Funding Issues Surround Affordable Housing Project

BERLIN
– Questions and suspicions over the Cannery Village workforce housing project
arose Monday night during what appeared to be a routine meeting over a block
grant.

At
this week’s meeting, the Berlin Mayor and Council questioned Don Bibb,
executive director of project co-developer Housing Authority of Talbot County
(HCTC), closely over the apparently diminished role of the New Beginning
Covenant Ministries Church in the workforce housing effort and his own
compensation.

While
the church originally applied for the grant, the actual developer was changed
because the church does not have the ability to secure the rest of the
financing, according to Bibb.

That
did not sit well with Councilman Elroy Brittingham.

“That
really worries me. The more you come up here, the less the church is involved,”
said Brittingham.

The
last time he asked about Pastor Daryl Butts’ involvement, Brittingham said he
was told the pastor was too busy.

“If this
were my church and they were using my name, I wouldn’t be too busy to be on the
committee,” Brittingham said.

New
Beginning Covenant Ministries does have representation on the board of the
Berlin Community Development Corporation (BCDC), Bibb said.

“The
church is still involved with this project,” he said. “That relationship has
stayed ongoing.”

Butts
could not be reached for comment.

The
HCTC was brought in as a full partner in the project to secure loan funds.

“We
needed an entity which had a history of building homes and getting financing,”
said Bibb.

HCTC
built a 12-home workforce housing project in Easton with completion in 2002.

“We’re
talking about a $5 million loan,” Bibb said. “It was agreed last year it would
be a co-developed project.”

The
church has reached out for help, said Ed White, the project’s block grant
consultant.

“We’re
securing the financing for the project,” Bibb said.

Berlin
Mayor Tom Cardinale questioned why Brittingham, as head of the town’s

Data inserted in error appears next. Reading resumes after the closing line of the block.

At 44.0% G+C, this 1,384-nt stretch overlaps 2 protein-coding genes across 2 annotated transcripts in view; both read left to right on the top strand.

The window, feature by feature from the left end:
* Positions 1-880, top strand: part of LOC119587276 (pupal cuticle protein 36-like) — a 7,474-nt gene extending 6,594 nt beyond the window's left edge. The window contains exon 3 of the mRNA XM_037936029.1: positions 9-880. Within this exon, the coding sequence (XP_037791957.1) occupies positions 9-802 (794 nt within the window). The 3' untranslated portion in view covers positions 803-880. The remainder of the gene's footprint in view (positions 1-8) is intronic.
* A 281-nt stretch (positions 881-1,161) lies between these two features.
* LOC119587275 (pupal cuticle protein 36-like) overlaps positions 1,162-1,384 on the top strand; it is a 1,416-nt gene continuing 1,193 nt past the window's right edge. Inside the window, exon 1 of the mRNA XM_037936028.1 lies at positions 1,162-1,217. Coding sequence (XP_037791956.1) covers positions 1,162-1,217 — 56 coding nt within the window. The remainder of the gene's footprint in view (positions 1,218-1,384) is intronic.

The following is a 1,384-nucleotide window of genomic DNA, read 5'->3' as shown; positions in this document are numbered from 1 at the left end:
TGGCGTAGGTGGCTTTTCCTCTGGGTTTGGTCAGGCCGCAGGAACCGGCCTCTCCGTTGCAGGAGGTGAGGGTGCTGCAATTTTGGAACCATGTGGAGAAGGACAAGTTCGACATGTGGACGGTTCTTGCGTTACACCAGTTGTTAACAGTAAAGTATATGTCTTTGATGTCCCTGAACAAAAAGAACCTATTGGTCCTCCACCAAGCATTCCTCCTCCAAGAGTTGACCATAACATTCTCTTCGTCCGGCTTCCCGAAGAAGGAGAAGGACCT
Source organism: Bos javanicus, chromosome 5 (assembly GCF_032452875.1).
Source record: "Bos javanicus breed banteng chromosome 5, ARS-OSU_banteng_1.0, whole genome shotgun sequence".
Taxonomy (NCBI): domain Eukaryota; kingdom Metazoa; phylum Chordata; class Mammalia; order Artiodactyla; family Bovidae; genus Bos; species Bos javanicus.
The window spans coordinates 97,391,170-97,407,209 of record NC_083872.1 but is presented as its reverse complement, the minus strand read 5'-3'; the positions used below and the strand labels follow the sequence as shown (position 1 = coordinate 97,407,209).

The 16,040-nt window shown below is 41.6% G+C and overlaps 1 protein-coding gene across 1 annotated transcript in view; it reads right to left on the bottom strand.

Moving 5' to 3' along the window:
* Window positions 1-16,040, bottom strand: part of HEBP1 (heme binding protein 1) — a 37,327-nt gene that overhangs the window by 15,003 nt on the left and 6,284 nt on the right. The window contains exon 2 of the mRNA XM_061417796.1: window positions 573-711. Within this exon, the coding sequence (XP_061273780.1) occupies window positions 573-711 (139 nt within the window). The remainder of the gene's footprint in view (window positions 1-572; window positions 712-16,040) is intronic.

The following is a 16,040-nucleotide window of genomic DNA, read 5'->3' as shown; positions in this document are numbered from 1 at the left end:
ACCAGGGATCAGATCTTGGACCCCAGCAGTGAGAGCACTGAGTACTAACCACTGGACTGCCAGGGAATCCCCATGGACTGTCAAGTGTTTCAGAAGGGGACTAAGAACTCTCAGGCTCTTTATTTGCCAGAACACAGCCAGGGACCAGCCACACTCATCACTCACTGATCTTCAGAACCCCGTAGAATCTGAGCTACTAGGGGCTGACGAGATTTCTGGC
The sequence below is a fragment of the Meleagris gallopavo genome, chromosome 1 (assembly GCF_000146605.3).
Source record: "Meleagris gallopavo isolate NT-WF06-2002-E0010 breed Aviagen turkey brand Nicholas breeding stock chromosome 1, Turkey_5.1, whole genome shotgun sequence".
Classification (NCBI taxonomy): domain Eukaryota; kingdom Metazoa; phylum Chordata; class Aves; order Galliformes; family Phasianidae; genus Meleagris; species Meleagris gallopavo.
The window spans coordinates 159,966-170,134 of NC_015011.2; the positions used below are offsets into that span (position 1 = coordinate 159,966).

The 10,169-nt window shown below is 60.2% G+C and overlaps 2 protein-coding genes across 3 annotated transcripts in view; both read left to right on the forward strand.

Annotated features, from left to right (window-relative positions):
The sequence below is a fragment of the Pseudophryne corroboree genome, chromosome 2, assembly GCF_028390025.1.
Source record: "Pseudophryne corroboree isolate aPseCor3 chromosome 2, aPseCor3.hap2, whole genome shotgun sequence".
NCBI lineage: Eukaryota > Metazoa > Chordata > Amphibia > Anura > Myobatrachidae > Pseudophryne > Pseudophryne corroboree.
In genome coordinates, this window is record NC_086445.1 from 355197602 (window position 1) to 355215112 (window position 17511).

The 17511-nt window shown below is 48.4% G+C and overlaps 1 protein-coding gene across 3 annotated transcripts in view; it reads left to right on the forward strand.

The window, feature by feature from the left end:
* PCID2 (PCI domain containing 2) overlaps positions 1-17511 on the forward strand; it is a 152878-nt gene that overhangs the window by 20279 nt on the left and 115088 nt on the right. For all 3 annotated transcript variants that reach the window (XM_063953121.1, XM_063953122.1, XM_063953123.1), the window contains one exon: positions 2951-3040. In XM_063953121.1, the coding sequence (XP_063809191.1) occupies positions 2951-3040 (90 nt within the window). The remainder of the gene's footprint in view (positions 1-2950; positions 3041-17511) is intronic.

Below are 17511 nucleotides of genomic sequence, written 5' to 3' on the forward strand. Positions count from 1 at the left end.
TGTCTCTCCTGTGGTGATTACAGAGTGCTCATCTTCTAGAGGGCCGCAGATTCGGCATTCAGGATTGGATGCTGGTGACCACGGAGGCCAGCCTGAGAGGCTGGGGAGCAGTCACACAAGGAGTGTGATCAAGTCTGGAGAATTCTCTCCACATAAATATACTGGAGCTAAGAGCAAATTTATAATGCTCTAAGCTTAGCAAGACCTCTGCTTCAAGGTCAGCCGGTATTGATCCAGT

affordable housing committee, was not kept better informed of project
developments.

“I
feel like he should be kept better informed,” Cardinale said. He added, “I’m
not pointing fingers.”

The
Cannery Village project has been in the planning process for two and a half
years, but, said Cardinale, Brittingham has only gotten one letter.

“Clearly,
we need to open up a more direct dialogue,” Bibb said.

Council
member Paula Lynch also raised the question of Bibb’s payment for participation
in the project.

Bibb
confirmed that he had been brought in as a consultant on the project three
years ago. He explained later that there had been a compensation agreement
between the BCDC, HCTC and himself for his consulting work.

He
said he has not yet received any money for his work on behalf of HCTC as
co-developer.

“There’s
been no payment to me,” Bibb said. “If I can’t secure those finances, I don’t
get paid.”

Bibb
does still work with the BCDC as a consultant, he said, but he and HCTC track
any time out of the normal working day that he spends on that pursuit, and he
compensates the commission.

“I’m
not double dipping here,” Bibb said. “I was taken aback by the inference. We’re
an up and up organization.”

There
is no conflict of interest, Bibb said, in response to another question from
Lynch.

Before
construction can begin, the project plat must be approved. Bibb said he
anticipates approval in May, which will trigger the infrastructure
installation.

“So
you’re going to start moving dirt in June?” asked Lynch.

“I’m
keeping my fingers crossed,” Bibb said.

“I’m
hopeful,” said White.

Several
documents must be in hand before any grant money can be transferred, said
Berlin Administrative Director Linda Bambary, including a written agreement
allocating the sewer service for the first 10 houses, a letter of good standing
for the church and the transfer of the property to the developers.

There
are a lot of things that need to be resolved before the property can be
transferred, she said.

“It
actually pretty much has been resolved,” said Bibb.

Cardinale
said, “I think that transfer of property should take place now.”

The
plat must be recorded first, Bibb said

Berlin,
as the official recipient of the Community Development Block Grant, will
reimburse the project $310,000 for infrastructure construction once the work is
completed to the town’s satisfaction. That money must be spent by the end of
October.

The new workforce
subdivision will eventually include 51 houses, with 41 sold as affordable
housing, and 10 at market rate. The houses will be built in sets of 10. 

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